Tyrone Corbin’s two NBA head coaching jobs have dropped into the middle of a storm.
With 28 games left in the 2010-11 season, when legendary coach Jerry Sloan decided after a game that he was retiring from the Utah Jazz, Corbin was given his first chance to be an NBA coach, but it was in the midst of a controversy over whether All-Star guard Deron Williams forced Sloan into retirement.
Corbin now is getting another shot, replacing a friend who was fired, Michael Malone, and trying to hold together a team whose players are dismayed that a coach they liked is no longer with them, despite the progress they say was being made.
Corbin acknowledges as much.
“That’s one of the things we talked about,” Corbin said. “Mike brought me in, and I really enjoyed working with him; he’s a good guy.
“But the change has been made, so we have to move on. We have to try to help each other out because the games keep coming. Nobody in this league is going to feel sorry for you. If they sense you’re wounded or not together, it’s going to be difficult to win.”
Corbin’s job figures to be even more difficult, considering some of the players are disheartened by Malone’s firing and believe the message from management is confusing.
“It’s not that much, being that we had him all year, but it’s different, it’s an adjustment,” forward Rudy Gay said of Corbin, who was Malone’s top assistant. “Everything is an adjustment right now.”
Perhaps Corbin’s calm demeanor can settle the team. And he can rely on his experience from 16 seasons as a player, including two stints with the Kings (1995-96, 1999-2000).
“I’ve been through it as a player. I know how the locker room can get lost in the moment, with guys going all over the place emotionally,” Corbin said. “Feeling insecure about who’s going to lead them, who’s going to coach them, what they can expect for themselves and their families, and how they can play and perform through it.”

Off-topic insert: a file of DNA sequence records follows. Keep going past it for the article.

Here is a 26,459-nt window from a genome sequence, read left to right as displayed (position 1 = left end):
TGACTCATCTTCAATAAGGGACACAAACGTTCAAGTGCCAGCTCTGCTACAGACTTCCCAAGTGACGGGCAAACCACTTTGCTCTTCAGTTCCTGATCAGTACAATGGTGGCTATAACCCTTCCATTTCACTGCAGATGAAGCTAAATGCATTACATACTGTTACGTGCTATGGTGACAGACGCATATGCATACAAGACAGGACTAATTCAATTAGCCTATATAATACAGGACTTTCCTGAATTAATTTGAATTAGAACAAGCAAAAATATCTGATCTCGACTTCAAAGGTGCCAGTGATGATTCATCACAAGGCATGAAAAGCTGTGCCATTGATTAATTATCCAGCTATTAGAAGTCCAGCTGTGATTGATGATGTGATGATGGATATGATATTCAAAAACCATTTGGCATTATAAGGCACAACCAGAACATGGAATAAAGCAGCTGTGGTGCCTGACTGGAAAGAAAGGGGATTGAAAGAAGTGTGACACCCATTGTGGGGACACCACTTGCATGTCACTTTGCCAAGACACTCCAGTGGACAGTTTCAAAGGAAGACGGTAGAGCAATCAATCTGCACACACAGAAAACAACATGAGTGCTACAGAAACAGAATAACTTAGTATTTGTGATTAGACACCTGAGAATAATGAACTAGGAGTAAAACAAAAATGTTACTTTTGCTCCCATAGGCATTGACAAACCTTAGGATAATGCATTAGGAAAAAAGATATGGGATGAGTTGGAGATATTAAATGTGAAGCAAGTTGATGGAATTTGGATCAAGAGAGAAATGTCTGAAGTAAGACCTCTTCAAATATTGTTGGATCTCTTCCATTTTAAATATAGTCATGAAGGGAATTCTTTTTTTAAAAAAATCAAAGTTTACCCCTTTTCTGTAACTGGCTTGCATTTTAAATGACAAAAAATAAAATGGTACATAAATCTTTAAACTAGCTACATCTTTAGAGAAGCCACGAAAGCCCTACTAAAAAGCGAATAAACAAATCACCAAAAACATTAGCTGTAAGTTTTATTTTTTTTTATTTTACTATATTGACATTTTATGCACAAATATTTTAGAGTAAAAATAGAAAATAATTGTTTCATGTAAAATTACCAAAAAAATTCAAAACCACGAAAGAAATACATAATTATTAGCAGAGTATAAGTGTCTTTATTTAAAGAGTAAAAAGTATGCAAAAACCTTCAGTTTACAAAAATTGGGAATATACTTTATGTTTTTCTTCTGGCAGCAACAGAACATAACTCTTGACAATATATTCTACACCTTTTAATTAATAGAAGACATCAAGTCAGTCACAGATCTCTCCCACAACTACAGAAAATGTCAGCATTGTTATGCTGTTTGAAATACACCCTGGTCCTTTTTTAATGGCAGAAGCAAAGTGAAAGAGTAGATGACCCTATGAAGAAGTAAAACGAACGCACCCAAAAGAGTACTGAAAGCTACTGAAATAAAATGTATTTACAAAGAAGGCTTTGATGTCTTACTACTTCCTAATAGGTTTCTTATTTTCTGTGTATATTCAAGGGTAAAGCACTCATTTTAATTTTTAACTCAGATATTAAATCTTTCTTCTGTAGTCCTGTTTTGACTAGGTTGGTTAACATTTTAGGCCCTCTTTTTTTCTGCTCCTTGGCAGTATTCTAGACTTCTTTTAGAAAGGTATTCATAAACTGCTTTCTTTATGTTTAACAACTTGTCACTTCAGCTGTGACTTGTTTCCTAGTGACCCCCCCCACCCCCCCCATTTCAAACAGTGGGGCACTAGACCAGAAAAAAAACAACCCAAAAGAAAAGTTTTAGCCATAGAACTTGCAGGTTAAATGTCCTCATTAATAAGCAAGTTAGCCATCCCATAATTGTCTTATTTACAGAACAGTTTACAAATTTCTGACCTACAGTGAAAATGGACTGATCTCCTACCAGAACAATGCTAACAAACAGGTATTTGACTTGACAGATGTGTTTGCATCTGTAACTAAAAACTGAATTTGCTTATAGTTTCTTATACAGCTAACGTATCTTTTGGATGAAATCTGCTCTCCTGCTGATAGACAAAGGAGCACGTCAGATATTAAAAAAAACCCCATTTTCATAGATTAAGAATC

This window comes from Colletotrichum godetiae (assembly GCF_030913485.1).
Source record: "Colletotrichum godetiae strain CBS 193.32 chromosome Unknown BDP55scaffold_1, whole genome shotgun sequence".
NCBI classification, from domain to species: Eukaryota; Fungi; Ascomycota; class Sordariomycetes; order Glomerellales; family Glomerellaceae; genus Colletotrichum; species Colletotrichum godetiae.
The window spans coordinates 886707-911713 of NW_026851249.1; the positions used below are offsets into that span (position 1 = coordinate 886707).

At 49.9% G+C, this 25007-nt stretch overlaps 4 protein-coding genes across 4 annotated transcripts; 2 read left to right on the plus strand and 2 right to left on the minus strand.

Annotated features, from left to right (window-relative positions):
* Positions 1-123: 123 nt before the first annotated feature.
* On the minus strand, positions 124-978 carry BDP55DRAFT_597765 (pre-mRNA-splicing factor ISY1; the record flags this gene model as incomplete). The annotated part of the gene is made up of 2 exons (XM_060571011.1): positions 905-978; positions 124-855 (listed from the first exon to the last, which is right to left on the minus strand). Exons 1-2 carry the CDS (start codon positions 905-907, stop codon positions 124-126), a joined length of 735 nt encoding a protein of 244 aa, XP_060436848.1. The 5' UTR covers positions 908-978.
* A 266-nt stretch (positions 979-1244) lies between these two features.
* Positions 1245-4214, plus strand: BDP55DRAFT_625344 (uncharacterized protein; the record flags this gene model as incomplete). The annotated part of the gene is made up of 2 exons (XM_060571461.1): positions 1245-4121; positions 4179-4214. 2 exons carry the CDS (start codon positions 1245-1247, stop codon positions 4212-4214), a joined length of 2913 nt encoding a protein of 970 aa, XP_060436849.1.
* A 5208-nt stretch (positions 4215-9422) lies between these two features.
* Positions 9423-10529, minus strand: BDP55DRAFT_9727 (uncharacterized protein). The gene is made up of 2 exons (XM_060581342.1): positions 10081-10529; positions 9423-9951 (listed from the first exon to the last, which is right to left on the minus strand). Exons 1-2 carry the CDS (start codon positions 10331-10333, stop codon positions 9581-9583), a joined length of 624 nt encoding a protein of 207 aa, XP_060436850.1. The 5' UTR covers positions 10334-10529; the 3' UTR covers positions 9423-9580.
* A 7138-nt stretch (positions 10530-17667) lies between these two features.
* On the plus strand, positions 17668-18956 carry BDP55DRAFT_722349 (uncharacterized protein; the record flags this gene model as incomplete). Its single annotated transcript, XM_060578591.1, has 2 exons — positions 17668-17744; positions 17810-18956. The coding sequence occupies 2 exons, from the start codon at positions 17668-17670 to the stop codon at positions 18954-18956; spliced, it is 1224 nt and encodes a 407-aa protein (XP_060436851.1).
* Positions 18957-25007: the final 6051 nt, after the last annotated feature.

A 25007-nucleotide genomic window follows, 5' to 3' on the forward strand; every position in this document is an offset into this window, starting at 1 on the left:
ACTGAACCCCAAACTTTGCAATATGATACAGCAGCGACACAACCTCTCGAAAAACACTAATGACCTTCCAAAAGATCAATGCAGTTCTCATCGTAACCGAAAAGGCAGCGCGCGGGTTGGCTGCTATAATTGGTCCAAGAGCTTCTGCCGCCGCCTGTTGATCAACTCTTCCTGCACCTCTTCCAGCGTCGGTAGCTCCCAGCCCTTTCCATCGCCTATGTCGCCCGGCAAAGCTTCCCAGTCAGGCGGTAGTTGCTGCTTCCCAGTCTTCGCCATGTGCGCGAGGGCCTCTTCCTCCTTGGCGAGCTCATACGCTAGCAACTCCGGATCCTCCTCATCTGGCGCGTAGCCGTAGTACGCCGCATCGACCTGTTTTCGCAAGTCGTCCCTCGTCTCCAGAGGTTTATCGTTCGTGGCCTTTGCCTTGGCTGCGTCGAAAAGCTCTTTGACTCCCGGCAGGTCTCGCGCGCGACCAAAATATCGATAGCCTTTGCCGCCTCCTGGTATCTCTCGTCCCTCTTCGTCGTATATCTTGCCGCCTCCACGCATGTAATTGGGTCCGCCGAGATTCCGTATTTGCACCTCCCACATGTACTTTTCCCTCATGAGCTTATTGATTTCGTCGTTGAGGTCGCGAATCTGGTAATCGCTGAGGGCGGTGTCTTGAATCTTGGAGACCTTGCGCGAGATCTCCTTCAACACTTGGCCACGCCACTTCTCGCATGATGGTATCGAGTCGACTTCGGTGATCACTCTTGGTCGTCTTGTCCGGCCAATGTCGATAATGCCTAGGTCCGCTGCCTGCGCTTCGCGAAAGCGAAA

Corbin, who was hired during the summer, coached the Kings’ summer league team. Malone wanted a veteran coach who had been a head coach.
It gave Corbin time to work with the Kings’ young players, and five players from the summer league team are on the roster.
Corbin acknowledges the relationships he’s built with players will change with the move to head coach.
“I know the guys, they know who I am, but in a different capacity than I am now, and those relationships help a little bit,” Corbin said. “But now I’m the guy making all the calls. I’m the guy taking them in and out of games. I’m the guy giving DNPs (did not play) to some guys. It changes the relationship a little bit, but hopefully trust will grow.”
While he tries to stabilize the locker room, Corbin also will implement the style of play management desires. That means an increased pace and more movement and passing in the half court.
The Kings were tied for 13th in pace – the number of possessions a team uses per game – in the NBA (95.9) entering Friday. Corbin’s team’s were 13th, 20th and 26th over the last three seasons coaching the Jazz.
Those teams were anchored by two bigs, Al Jefferson and Paul Millsap, his first two seasons, but they both left as free agents and the team began rebuilding.
Corbin now has center DeMarcus Cousins and Gay, who has shown he can excel as a scorer and facilitator.
But can those two play the running style that management seeks and still be at their best?
“It’s going to take some time to marry my style with what the organization is looking to see,” Corbin said. “We want a team that’s going to compete every night on the floor and give everything you have on both ends of the floor.”
Corbin wants to get the Kings to run more, an emphasis all season, while making sure Cousins remains a key to the offense.
“We always ran for easy baskets and tried to push the ball down the floor, but we used what we had,” Corbin said of his Jazz teams. “We had a post player, and we’d go to the post; if we had perimeter guys, we’d go to the perimeter guys.”
Corbin’s success will determine if he’s looking for a new job for the second consecutive summer.
If the Kings don’t win more, management might make a splash by hiring a big-name coach.
The only certainty is that the transition from Malone to Corbin will take time.
“I’ve been with a team during it’s dark years, so it’s nothing new,” Gay said. “No matter how many times you’ve been through it, you’re never prepared for it.”
Corbin seems prepared to deal with the chaos of change. It’s nothing new to him.